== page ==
On Stormy Daniels payments, Trump told Michael Cohen, ‘Just do it,’ former fixer alleges

NEW YORK — In hotly anticipated testimony Monday, Michael Cohen took the stand at Donald Trump’s historic hush money trial as one of the final witnesses, telling a Manhattan jury of how he painstakingly arranged to pay off a porn star to influence the results of the 2016 election, working directly off the boss’ orders: “Just do it.”

During more than five hours in the witness box, Trump’s former lawyer and fixer described his boss as a micromanager who was intimately familiar with everything that went on beneath him and himself as Trump’s loyal lackey — one who would bully, lie and threaten to sue anyone who stood in the way of accomplishing the task the boss assigned him “to make him happy.”

Trump was involved in every last detail, Cohen said.

“Everything required Mr. Trump’s sign-off,” he testified in state Supreme Court in Manhattan, sitting feet away from his longtime boss turned arch-nemesis.

No matter the issue, “You would go straight back and tell him, especially if it was a matter that was troubling to him.”

Trump’s micromanagement as a business leader extended to his campaign for president, Cohen told the court, describing him as deeply entangled in efforts to hide a series of alleged sex scandals involving former Playboy model Karen McDougal, a Trump Tower doorman and porn star Stormy Daniels.

Cohen said he was tasked with paying off the adult film star $130,000 on the eve of the 2016 election amid the “catastrophic” release of the “Access Hollywood” tape, describing Trump as being furious it was even an issue — with Cohen having worked to silence her years beforehand.

“He said to me, this — this is a disaster. Total disaster. Women are going to hate me. Guys may think it’s cool,” Cohen quoted Trump as saying. “This is going to be a disaster for the campaign.”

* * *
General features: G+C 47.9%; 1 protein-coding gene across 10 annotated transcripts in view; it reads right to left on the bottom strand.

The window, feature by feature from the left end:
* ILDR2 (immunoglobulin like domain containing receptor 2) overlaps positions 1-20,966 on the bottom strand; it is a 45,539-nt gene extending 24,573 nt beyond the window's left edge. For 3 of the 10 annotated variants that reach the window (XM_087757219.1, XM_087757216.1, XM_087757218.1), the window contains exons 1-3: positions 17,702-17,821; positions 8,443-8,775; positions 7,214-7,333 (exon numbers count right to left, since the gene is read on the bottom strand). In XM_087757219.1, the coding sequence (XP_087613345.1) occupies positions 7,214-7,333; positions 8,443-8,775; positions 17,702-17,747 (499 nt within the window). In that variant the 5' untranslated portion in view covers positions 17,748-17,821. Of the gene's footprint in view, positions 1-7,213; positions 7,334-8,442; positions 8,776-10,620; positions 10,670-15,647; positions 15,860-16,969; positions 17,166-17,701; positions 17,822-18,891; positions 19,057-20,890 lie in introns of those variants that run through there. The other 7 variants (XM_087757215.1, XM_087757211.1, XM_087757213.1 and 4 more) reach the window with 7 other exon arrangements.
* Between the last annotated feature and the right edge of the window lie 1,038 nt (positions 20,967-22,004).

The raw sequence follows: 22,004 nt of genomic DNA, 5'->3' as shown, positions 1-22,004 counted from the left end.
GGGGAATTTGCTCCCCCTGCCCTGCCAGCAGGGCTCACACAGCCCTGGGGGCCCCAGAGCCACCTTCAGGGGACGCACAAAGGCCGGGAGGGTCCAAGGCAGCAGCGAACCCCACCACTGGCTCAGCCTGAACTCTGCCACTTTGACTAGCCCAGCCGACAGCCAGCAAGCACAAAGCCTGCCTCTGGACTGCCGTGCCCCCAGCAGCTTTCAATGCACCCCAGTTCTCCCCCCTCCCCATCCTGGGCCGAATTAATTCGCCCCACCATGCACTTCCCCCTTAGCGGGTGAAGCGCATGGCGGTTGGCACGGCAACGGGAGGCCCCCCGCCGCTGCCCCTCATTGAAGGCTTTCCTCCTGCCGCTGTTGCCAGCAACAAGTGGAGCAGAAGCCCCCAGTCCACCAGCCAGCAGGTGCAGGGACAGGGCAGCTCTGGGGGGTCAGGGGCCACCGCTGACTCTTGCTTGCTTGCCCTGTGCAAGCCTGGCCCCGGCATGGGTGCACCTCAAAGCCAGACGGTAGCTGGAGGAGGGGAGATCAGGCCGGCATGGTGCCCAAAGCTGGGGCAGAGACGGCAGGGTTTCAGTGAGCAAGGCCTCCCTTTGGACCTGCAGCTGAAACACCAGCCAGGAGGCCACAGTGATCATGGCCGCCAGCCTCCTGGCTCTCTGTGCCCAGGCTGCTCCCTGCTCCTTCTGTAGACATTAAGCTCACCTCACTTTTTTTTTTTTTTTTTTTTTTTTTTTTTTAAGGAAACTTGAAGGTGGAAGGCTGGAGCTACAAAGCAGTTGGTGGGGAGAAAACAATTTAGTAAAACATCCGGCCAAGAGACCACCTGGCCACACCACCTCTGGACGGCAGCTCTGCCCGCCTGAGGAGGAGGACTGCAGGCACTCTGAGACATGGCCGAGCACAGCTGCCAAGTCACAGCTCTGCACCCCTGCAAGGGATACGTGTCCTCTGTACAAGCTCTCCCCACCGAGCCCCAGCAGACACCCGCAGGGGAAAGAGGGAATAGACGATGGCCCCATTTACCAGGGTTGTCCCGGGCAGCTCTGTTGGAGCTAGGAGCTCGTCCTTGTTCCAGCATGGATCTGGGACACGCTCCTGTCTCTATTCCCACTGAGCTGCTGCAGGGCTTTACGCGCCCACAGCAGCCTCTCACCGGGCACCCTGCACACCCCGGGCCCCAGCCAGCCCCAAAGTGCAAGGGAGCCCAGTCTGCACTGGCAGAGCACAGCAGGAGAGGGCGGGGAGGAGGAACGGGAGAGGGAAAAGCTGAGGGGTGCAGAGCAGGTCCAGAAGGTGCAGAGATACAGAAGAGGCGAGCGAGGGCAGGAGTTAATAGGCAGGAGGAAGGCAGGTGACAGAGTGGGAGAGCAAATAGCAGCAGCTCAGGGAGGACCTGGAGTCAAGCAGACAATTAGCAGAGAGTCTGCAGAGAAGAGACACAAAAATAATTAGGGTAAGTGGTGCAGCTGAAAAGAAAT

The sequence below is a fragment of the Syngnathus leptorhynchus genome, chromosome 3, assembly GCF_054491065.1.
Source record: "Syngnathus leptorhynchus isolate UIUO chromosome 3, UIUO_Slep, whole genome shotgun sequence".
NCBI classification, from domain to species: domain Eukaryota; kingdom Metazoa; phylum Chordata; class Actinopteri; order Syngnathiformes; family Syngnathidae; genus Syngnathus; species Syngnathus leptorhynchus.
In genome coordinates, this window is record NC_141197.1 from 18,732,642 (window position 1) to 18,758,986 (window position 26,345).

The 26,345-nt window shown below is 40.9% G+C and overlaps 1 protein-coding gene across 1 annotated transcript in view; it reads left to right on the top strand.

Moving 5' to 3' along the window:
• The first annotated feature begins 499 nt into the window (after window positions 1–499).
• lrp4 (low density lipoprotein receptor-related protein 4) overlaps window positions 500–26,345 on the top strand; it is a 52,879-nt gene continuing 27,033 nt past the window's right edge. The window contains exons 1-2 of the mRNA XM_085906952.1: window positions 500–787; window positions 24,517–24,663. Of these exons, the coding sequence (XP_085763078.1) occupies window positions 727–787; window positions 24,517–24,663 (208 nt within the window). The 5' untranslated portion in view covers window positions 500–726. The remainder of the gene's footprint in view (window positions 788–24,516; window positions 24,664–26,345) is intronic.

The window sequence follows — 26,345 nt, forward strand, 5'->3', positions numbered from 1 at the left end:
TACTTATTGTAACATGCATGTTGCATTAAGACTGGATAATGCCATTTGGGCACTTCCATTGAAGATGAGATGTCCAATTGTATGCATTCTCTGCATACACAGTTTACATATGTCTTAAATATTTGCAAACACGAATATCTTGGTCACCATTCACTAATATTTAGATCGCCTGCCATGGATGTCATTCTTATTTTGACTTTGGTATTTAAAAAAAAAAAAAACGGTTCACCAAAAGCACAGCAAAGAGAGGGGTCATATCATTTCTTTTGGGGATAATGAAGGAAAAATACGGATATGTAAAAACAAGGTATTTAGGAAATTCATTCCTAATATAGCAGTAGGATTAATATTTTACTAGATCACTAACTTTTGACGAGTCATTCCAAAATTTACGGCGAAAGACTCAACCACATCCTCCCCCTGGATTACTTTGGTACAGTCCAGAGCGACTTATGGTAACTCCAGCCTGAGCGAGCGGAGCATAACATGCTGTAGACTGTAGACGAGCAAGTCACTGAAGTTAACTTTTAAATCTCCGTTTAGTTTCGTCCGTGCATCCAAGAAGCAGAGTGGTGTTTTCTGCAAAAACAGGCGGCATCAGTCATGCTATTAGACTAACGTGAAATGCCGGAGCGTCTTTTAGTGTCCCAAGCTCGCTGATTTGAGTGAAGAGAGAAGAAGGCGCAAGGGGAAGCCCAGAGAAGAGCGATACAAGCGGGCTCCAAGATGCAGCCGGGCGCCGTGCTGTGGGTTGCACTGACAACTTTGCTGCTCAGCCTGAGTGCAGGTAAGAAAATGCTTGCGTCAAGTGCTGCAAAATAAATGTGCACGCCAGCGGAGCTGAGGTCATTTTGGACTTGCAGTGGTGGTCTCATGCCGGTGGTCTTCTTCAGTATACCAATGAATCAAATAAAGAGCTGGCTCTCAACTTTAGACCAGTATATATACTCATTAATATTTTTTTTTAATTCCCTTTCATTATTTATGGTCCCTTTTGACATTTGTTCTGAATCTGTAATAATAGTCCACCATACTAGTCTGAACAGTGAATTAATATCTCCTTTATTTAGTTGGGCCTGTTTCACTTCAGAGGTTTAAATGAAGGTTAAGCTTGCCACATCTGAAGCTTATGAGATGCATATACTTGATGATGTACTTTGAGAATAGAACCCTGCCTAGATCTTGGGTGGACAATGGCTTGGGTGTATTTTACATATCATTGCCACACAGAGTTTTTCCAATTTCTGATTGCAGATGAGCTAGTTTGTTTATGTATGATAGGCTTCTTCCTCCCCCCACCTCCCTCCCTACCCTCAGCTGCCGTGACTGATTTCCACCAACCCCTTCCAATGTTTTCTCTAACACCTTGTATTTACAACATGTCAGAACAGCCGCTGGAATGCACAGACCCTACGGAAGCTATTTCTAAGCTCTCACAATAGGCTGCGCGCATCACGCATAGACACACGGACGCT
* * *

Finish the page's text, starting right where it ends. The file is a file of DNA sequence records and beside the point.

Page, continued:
The former fixer said Trump ordered him to “just take care of it,” and to delay paying her off until after the election.

“Because if I win, it will have no relevance,” Cohen quoted Trump. “If I lose, I don’t really care.”

When the infamous “Access Hollywood” tape came out — in which Trump was heard on a hot mic bragging about molesting women — Cohen said it was Trump’s wife’s idea to excuse it as “locker room talk."

“At least he told me, that’s what Melania (Trump) thought it was and (to) use that to get control over the story and to minimize its impact on him and his campaign,” Cohen said.

Trump, 77, is charged with 34 felony counts of falsification of business records, which are each tied to his alleged reimbursement to Cohen for paying off Daniels. Prosecutors say the payments were falsely logged as legal fees. The criminal charges are the first ever filed against a former U.S. president.

Prosecutors allege the payments represented the last stage of a conspiracy to influence the results of the election Trump won, orchestrated in August 2015 at Trump Tower at a meeting attended by Cohen, his boss and David Pecker, the former tabloid publisher and chairman of America Media Inc., or AMI.

“What was discussed is the power of the National Enquirer in terms of being located at the cash register or so many supermarkets and bodegas — that if we could place positive stories about Mr. Trump that would be beneficial, that if we could place negative stories about some of the other candidates — that would also be beneficial,” Cohen told the court of the meeting.